Back in December, Timnit Gebru was fired as the co-leader of ethical AI at Google. The reasons behind the firing have been controversial and much debated. More than 1,200 Google employees and 1,500 AI leaders in academia and industry signed a petition condemning the termination of Gebru. Now, Margaret Mitchell, the other co-lead of Google's ethical AI team said she had been fired, quoting Axios.

SOURCE: Techmeme Podcast YouTube Channel

“Margaret Mitchell, co-lead of Google's Ethical AI team, says she's been fired”

February 22, 2021

Taylor Owen: How do you reflect on that? I mean, again, that's a decade later, right? Or 15 years later, and there still seem to be having some of these internal problems.

Mutale Nkonde: It's so triggering because I didn't work in that department, so I can't speak to the individuals. But even in my own experience, I had assignments taken from me. Increasingly, I wasn't on emails. It was much more difficult to get meetings with people, and specifically with the way that they did it with Mitchell, which seemed to be — The way that I remember it, it just seems that this is the way that Google operates. With Timnit, it was slightly different because she was on vacation. But the telling her direct reports that she wouldn't be coming back before her, the subtle undermining, the gaslighting, and this is where we have to really question — We have to look at whiteness as a driving force. What I mean by whiteness isn't the people. I'm talking about this ideology of purity, where white is the company because it's always right, it's always pure, it's always the way to go, and everything else by comparison has to be dark, has to be black. The one thing I would take is seeing Mitchell behave in the way that she did. Watching the support and advocacy for Timnit makes me feel so good. Because 15 years ago white employees would not have done that. Also, it gets to the point that, even back then, the type of people that worked at Google were idealistic.

Taylor Owen: You think that's no longer the case?

Mutale Nkonde: I feel like they're being pushed out. I feel like, whether it's Google, Amazon, Pinterest, those people are being pushed out. When you go into their backgrounds, you realize we were probably at the company at the same time.

Taylor Owen: Yeah. I mean, that brings me to another thing to talk about, which is that I think when you look broadly at the tech policy conversation or the tech governance conversation now, there are all these different entry points into that discourse, into this policy conversation and the need for it. In many ways, you've come at it through a lens of race, and it feels like what has drove a lot of the initial policy initiatives you were a part of. I'm wondering if you think that is the — Is that a entry point into the governance conversation, or is that the most revealing and important entry point into that conversation?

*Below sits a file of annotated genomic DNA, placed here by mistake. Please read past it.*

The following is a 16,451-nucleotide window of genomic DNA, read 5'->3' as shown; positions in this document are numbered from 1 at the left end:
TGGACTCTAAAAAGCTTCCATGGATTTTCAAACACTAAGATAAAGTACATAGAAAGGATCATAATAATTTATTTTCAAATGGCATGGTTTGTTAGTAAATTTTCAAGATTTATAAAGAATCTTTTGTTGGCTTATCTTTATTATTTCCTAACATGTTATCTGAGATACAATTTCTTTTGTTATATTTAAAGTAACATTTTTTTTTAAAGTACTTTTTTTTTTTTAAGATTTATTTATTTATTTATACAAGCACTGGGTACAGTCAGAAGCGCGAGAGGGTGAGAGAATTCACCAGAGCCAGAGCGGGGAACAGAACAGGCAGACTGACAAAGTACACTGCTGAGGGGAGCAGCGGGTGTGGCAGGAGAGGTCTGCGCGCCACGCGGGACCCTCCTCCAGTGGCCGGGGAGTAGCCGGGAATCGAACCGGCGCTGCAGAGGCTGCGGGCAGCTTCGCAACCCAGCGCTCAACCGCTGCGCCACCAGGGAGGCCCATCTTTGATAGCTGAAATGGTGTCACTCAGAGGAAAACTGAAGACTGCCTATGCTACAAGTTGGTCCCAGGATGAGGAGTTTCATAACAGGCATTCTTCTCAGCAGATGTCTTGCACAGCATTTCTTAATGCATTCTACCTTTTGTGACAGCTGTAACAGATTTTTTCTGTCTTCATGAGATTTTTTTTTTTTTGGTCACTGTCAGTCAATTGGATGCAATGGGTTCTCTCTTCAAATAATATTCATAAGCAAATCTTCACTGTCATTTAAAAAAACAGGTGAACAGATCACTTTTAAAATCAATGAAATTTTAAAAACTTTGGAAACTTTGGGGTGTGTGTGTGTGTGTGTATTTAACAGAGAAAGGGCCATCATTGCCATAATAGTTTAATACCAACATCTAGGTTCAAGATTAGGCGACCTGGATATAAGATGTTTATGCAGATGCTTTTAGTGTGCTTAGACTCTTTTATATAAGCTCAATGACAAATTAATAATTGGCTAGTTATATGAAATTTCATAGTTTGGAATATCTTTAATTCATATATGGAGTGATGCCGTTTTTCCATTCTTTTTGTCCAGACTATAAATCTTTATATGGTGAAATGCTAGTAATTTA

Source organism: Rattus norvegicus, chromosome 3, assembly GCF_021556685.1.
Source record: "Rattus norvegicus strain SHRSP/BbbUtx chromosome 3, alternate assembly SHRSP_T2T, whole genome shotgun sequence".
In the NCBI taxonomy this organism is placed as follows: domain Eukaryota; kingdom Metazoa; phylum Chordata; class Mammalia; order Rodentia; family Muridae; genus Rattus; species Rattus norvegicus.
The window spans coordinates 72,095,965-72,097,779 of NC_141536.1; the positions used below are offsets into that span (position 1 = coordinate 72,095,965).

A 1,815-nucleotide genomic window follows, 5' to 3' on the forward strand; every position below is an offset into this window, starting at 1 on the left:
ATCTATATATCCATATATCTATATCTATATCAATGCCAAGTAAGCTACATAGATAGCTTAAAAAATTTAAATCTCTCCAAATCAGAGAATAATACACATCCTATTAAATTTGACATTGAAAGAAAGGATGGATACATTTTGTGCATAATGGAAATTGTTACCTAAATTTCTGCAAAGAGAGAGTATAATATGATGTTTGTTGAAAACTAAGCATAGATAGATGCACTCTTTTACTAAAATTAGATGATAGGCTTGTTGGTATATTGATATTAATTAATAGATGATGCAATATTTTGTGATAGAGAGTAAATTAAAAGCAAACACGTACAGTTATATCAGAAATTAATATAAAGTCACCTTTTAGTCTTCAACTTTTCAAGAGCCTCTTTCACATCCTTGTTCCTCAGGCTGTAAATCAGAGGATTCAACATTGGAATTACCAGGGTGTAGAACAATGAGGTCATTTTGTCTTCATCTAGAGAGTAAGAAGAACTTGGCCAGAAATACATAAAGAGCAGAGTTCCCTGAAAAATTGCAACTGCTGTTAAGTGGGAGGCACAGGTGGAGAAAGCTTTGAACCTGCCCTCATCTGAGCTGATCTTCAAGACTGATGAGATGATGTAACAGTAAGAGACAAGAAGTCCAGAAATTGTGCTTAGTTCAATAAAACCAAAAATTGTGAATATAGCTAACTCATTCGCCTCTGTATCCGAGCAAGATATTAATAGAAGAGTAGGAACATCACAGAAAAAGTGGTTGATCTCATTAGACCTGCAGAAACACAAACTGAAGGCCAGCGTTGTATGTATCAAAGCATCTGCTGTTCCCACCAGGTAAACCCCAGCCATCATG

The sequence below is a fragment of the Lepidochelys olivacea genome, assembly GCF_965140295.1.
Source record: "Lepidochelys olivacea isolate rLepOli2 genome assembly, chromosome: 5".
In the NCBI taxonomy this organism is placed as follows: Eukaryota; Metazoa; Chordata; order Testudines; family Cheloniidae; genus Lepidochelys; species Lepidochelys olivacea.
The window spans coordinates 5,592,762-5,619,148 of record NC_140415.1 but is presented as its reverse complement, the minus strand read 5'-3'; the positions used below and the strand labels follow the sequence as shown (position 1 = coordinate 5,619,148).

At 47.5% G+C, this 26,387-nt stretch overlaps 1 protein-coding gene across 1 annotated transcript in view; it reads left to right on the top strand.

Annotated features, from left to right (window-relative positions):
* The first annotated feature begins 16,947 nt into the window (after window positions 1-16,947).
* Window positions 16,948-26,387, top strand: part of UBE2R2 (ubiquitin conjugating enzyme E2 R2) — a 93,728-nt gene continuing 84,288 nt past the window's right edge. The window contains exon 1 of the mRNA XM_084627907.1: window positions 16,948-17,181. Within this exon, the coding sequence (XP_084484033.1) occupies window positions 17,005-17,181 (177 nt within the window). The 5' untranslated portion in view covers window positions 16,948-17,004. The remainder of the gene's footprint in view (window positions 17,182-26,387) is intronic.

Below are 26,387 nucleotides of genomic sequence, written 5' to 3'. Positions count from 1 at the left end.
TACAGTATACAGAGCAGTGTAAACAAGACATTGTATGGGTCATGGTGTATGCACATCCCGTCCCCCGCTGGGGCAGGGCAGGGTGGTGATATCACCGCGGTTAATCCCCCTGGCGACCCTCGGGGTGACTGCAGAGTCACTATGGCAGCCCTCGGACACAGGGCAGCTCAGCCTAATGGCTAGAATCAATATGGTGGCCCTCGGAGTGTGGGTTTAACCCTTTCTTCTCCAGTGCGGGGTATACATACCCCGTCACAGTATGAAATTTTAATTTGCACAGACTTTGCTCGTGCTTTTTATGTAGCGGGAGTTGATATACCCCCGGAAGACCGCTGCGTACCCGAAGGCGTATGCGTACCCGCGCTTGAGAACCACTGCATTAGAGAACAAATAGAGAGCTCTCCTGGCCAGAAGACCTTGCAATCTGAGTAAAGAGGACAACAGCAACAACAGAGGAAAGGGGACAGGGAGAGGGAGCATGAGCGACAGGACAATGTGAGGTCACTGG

Mutale Nkonde: Oh, my God, that is such a good question. I think it's a entry point, and the reason I would say it's an a entry point was, until relatively recently, people were talking about rights. They were talking about the right to privacy, they were talking about the right to free expression, both of which are important, but they're very individual. Whereas when we talk about race, we're actually talking about justice. We're talking about the communal rights of group. When we're talking about justice, we're also really considering the perhaps the rights, the laws that already exist are not adequate. COVID really revealed to many white audiences that race isn't just this — It's not just about skin colour. Actually, impacts the quality of your life, the opportunities that you're given or not, how you're advocated for or not. It becomes something that people are ready and willing to accept. We saw that post George Floyd, where having — The thing I love about being a journalist and the thing I love about being the media is that I feel like we set the table for national and international discussion, and all those stories, that great reporting about racial disparities and COVID because of institutional racism, people not having access to health care, people not having access to housing, people not having access to adequate nutrition. When George Floyd with died, many white people that decided that that was not fair and that was not a world that they wanted to perpetuate, stood up and their voices were made. Suddenly, instead of race being this big divisive conversation, race became a conversation by which we could finally talk across difference. I like and appreciate this lens, because it enables me to talk about the very real ways that technology just interrupts the most mundane parts of everyday life.

Taylor Owen: I think that's such a powerful way of framing this. I wonder if the acts that you ended up working on, on algorithmic accountability, on the design of deepfake technology, on biometric data, by entering into them via a lens of racial justice, you were able to zero in on that design element that is so core, whereas as you come in through other ways, you might end up in more sort of — I don't want to say superficial, but outcome spaces. I often feel the content moderation debate, for example, is never focused on design. It's always focused on the output of that design. But because you were focused on that justice element, you zeroed right in to those core design flaws, and how those could have this negative impact on society. Is that a fair framing?